The annual Brisbane Pollen forecast provided by QUT researchers has begun, giving people who suffer hayfever and seasonal asthma valuable information to help them manage their exposure to problematic grass pollens.
- Forecasts and daily pollen concentrations are available via a free smartphone app and on the website www.brisbanepollen.com.au
- Pollens from flowering grasses contain a variety of allergens and are the major outdoor trigger of hayfever and allergic asthma. Subtropical grasses, such as Bahia and Bermuda, are most prominent in the Brisbane region.
- Brisbane Pollen is part of the Australia-wide National Health and Medical Research Council-funded AusPollen Partnership, set up to provide accurate and localised information on pollen concentrations and forecasts.
- A pilot study published in the journal Aerobiologia found that people consider the localised information useful for planning their day-to-day activities to minimise pollen exposure and manage their symptoms during peaks.
Leader of the AusPollen Partnership and of QUT’s Allergy Research Group, Professor Janet Davies, said due to the very dry weather in Queensland’s south-east in the past few months, it will be a “slow and low” start to the Brisbane grass pollen reporting season.
“We could expect pollen levels to be low initially, with peaks possibly starting around January, depending on the summer rainfall,” she said. “The season could again be a long one, extending through into May.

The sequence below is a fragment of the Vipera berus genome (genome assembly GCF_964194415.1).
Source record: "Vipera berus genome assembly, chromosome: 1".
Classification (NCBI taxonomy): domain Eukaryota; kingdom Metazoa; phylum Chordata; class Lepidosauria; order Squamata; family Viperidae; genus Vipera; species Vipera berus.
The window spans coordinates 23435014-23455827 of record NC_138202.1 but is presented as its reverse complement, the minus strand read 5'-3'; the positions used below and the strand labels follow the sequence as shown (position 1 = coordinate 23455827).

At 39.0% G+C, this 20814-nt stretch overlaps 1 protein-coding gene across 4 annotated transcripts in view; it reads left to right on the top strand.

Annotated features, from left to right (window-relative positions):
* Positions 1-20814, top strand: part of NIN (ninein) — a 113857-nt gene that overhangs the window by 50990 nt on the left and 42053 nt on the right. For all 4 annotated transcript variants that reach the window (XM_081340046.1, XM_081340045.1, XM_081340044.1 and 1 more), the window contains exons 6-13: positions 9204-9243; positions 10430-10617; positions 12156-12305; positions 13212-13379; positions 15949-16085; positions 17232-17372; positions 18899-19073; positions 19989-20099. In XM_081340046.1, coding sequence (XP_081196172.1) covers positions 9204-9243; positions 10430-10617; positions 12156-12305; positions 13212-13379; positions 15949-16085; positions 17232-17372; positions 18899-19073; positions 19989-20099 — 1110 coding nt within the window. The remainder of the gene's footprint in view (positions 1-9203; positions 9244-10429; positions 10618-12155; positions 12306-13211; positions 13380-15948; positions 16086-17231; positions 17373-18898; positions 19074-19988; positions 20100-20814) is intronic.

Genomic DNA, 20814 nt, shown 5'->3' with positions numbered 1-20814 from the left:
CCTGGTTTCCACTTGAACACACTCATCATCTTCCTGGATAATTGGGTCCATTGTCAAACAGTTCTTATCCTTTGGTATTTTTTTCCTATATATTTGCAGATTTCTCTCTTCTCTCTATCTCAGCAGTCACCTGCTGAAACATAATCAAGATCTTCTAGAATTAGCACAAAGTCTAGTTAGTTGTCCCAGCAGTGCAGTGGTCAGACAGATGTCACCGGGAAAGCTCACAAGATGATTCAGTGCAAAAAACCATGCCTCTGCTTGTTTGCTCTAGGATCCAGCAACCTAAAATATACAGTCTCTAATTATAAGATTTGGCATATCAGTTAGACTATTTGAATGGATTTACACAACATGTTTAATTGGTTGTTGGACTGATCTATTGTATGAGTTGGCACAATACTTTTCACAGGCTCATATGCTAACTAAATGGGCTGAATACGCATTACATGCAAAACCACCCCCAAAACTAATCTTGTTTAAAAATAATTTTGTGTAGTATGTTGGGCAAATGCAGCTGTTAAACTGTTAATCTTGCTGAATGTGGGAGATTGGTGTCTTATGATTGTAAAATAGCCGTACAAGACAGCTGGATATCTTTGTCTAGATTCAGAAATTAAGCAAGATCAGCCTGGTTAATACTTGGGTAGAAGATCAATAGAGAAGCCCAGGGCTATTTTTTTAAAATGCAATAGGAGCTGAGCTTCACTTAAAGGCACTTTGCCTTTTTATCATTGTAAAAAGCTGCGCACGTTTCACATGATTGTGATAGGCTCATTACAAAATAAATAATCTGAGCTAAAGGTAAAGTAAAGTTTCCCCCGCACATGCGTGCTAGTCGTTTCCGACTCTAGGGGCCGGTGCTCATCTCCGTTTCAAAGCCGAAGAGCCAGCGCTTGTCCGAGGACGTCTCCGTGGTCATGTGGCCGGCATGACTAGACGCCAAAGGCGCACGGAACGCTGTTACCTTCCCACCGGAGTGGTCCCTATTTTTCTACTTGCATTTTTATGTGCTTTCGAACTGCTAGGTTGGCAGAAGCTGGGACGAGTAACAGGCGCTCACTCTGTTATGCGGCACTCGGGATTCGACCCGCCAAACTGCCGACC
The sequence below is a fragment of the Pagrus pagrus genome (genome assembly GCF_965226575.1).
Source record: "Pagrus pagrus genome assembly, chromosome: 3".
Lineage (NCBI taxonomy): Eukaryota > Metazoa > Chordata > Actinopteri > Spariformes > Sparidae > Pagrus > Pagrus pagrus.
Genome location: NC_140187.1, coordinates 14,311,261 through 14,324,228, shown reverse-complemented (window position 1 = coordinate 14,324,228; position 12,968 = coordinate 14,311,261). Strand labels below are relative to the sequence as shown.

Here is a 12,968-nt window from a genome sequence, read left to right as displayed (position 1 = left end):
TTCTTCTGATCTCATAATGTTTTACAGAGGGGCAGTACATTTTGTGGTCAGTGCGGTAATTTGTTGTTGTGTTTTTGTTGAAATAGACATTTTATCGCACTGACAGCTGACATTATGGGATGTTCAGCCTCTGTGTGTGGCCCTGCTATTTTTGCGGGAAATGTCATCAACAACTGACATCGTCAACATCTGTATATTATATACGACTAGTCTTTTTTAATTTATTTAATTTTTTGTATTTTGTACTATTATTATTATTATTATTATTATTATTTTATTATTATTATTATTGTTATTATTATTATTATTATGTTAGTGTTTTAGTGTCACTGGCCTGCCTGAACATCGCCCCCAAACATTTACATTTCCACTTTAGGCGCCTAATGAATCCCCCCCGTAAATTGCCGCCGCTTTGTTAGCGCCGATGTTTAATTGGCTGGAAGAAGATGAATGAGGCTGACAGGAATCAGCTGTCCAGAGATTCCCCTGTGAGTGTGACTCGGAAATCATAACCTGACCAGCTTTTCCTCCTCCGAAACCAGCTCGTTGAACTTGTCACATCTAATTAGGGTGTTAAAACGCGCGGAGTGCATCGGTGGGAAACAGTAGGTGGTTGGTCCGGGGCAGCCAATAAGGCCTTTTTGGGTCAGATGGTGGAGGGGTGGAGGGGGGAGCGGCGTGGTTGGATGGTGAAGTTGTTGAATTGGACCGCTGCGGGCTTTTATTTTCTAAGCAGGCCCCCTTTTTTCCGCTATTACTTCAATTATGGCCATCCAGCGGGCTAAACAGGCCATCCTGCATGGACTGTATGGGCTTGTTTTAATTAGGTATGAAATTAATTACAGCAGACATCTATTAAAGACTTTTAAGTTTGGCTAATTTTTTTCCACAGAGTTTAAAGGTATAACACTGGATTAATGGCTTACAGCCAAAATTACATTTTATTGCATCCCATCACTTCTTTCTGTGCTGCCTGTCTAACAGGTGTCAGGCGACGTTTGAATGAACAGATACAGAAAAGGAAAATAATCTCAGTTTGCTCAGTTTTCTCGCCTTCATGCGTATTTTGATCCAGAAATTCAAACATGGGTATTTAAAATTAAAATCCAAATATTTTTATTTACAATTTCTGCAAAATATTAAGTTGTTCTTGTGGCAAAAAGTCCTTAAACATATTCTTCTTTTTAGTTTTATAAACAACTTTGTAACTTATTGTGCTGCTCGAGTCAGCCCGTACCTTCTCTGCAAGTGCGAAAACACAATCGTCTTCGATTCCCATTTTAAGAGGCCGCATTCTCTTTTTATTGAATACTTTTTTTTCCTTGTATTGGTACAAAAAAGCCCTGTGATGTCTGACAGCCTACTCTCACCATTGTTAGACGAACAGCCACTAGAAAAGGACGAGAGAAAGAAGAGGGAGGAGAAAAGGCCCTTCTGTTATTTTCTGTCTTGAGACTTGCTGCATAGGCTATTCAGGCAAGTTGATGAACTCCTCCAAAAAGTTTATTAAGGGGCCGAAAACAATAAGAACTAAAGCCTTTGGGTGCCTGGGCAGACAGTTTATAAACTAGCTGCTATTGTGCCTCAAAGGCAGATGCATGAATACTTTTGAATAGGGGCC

“We monitor grass pollens all year round and our research shows that the Brisbane season has been getting longer since the 1990s.
“Around Australia, there are indications that local pollen seasons are getting longer, with higher pollen levels, and in some areas there is a shift in where grasses with allergenic pollens are flowering. These are things we plan to study long-term.”
For the Brisbane Pollen monitoring, site samples are collected daily by the research team from the pollen trap at the Queensland Government Department of Environment and Science air quality monitoring station at Rocklea, on Brisbane’s southside. These samples are analysed in the laboratory to provide a measurement of grass pollens per cubic metre of air.
The information is then combined with weather information and data from the NASA-US Geological Survey Landsat satellite and NASA’s Terra satellite MODIS to provide a forecast on a scale from low to extreme.
This year Adelaide joined the AusPollen sites providing local information to the public, and Perth will begin soon. AusPollen sites are also now included in the National Environmental Monitoring Sites Register.
Professor Davies said her research term was continuing to gather data from Rocklea and pollen monitoring sites at Prince Charles Hospital in Brisbane, Mutdapilly near Ipswich, and a new site at Warwick Hospital, and also from phenology cameras at Rocklea and Mutdapilly. These cameras, set up in collaboration with Professor Alfredo Huete from University of Technology Sydney in an ARC-funded project, take time-lapse photographs of grass growth and flowering.
“The research is ensuring the information we provide to the public is evidence-based, accurate and reliable, so that people can be forewarned and take protective measures when the pollen levels are forecast to be high or extreme,” Professor Davies said.
Tips for allergy sufferers to keep safe in grass pollen season:
- When pollen levels are high, minimise exposure by avoiding being outside, keeping home and car windows closed.
- Take preventative medications, such as antihistamines and steroid nasal sprays.
- If you have asthma, make sure you have an up-to-date asthma plan and medications close by.
- If you experience severe hayfever symptoms, cough, tight chest, breathlessness or a wheeze seek medical attention as you may have undiagnosed asthma.